Programmatic Design

The staircase in the background image heading this page doesn’t exist.

Well, that’s nothing new; we’ve all become used to seeing fabulous rooms and fabulous places in cinema that have been created entirely by clever computer graphics.

But what makes this scene special is that it wasn’t created in CAD software either: the whole scene was programmed. It was, in effect, created as maths!

The grand staircase splitting into two upper flights – a style known as an Imperial Staircase – its steps, its handrails, the huge tall double nine-pane sash window on the main landing – were all created directly in a computer program (as always I use US spelling for the things that run on computers).

Only the final rendering was done using off-the-shelf software, though I could have had a stab at that too!

It was programmed in C# primarily, although the whole project in which this was done also included a C++ portal to OpenGL, but I didn’t use that to render this image as I wanted richer texturing features that needed a fully-featured rendering system.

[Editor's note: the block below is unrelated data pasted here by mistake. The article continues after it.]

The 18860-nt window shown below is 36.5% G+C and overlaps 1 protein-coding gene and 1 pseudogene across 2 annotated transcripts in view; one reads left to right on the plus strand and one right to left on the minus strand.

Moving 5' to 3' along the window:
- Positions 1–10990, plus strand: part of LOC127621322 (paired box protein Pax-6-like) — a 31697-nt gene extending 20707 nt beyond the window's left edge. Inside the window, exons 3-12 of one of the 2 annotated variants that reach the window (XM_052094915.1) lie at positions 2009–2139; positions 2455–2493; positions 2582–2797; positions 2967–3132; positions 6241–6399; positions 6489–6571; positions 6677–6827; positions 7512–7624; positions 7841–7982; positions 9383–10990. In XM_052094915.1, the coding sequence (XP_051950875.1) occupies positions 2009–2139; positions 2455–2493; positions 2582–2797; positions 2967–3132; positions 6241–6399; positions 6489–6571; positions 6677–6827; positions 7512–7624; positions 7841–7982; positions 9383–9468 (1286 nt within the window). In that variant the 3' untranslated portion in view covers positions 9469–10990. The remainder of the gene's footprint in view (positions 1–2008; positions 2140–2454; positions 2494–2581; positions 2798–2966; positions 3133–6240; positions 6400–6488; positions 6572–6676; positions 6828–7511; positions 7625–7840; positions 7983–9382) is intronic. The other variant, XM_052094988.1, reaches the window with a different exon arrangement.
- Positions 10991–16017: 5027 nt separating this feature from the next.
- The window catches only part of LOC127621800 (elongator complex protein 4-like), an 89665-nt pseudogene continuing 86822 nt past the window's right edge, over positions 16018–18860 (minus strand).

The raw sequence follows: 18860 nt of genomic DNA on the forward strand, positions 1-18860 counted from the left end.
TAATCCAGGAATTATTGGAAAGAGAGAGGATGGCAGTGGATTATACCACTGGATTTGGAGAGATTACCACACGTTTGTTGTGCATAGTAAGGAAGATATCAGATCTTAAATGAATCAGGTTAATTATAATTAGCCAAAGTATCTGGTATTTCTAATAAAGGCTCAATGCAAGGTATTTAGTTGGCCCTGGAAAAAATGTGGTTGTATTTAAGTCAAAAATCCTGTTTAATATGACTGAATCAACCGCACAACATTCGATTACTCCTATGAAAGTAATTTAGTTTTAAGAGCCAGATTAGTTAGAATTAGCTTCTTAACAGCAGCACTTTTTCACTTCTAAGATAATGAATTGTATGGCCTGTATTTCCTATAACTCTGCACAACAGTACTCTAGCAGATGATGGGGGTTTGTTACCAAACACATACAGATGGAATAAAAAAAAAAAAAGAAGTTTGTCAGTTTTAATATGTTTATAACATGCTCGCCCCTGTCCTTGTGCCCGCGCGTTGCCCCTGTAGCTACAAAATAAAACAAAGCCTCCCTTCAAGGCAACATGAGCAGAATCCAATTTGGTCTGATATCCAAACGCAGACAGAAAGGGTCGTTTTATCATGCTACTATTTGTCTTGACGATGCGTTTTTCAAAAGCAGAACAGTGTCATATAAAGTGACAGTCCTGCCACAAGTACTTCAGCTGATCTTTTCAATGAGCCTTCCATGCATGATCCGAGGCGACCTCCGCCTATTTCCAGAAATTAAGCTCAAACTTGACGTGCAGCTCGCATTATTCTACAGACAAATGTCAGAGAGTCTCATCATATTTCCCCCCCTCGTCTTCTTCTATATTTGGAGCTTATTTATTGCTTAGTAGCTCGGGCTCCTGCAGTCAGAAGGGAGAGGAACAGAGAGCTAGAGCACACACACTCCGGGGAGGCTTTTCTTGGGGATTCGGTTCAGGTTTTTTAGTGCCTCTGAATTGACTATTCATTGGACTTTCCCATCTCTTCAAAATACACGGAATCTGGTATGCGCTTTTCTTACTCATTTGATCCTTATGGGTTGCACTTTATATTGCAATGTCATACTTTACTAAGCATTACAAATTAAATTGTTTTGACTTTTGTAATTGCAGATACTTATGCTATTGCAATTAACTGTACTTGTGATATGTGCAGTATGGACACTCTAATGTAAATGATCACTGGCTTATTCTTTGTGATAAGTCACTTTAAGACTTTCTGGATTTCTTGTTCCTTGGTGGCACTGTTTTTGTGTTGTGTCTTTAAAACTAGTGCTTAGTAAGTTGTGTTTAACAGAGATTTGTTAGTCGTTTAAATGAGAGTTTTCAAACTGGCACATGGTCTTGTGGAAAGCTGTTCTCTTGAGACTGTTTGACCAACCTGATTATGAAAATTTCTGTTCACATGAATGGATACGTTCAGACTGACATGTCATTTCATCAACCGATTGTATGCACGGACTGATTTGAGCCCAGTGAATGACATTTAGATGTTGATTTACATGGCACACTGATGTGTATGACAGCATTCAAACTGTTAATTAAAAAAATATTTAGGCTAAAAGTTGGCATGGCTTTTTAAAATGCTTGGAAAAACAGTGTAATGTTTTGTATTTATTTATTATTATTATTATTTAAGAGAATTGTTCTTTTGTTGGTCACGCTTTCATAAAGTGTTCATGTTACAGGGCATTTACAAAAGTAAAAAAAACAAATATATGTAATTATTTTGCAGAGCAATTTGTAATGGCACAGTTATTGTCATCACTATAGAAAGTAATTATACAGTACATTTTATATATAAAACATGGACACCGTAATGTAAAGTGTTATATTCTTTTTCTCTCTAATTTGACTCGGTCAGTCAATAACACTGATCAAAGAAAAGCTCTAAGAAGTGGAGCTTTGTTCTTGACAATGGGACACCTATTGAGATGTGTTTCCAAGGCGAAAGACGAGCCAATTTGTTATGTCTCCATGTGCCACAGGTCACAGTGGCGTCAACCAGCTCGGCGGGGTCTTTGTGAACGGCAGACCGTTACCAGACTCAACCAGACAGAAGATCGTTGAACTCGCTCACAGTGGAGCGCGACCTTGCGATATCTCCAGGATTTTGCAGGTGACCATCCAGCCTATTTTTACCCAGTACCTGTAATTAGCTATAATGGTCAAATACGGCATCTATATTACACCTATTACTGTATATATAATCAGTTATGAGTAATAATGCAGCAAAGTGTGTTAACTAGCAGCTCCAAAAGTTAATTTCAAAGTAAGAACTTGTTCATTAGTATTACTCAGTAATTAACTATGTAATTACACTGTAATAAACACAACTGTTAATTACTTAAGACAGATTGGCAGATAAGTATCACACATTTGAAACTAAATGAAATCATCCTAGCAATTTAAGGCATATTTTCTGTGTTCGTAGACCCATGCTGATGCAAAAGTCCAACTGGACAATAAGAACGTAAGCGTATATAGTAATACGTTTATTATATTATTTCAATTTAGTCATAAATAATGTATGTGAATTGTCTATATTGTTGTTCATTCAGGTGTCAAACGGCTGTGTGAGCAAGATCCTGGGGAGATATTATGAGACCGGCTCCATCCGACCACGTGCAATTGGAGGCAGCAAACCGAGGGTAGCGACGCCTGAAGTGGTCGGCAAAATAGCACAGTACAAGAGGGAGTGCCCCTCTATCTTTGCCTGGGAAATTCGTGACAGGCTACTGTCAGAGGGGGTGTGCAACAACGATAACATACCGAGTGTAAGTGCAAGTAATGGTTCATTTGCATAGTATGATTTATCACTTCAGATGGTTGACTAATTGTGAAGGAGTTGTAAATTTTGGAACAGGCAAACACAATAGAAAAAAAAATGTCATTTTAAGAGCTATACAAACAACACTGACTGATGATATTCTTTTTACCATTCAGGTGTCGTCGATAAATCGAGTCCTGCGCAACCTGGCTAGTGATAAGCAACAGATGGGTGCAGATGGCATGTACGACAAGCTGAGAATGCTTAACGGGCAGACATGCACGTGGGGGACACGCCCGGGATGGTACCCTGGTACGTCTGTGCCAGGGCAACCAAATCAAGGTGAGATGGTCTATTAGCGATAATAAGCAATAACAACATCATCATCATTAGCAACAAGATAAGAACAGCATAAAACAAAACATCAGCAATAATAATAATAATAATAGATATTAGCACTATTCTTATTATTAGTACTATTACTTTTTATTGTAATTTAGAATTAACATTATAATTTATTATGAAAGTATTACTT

You can see samples of the code below:

  • The first shows part of my code for meshes, which are the main 3D elements used in the model, notwithstanding its “NURBSy” look. You will note that my rotor objects are called Q because I always prefer to use quaternion logic for rotation, although this code also includes fast rotations about the X, Y and Z axes which can be done more quickly using ordinary complex algebra (all that complicated trigonometry stuff we were all taught in school using sin and cos). You can see this code here.
  • The second bit of code is that for a generic sash window, which you can see here.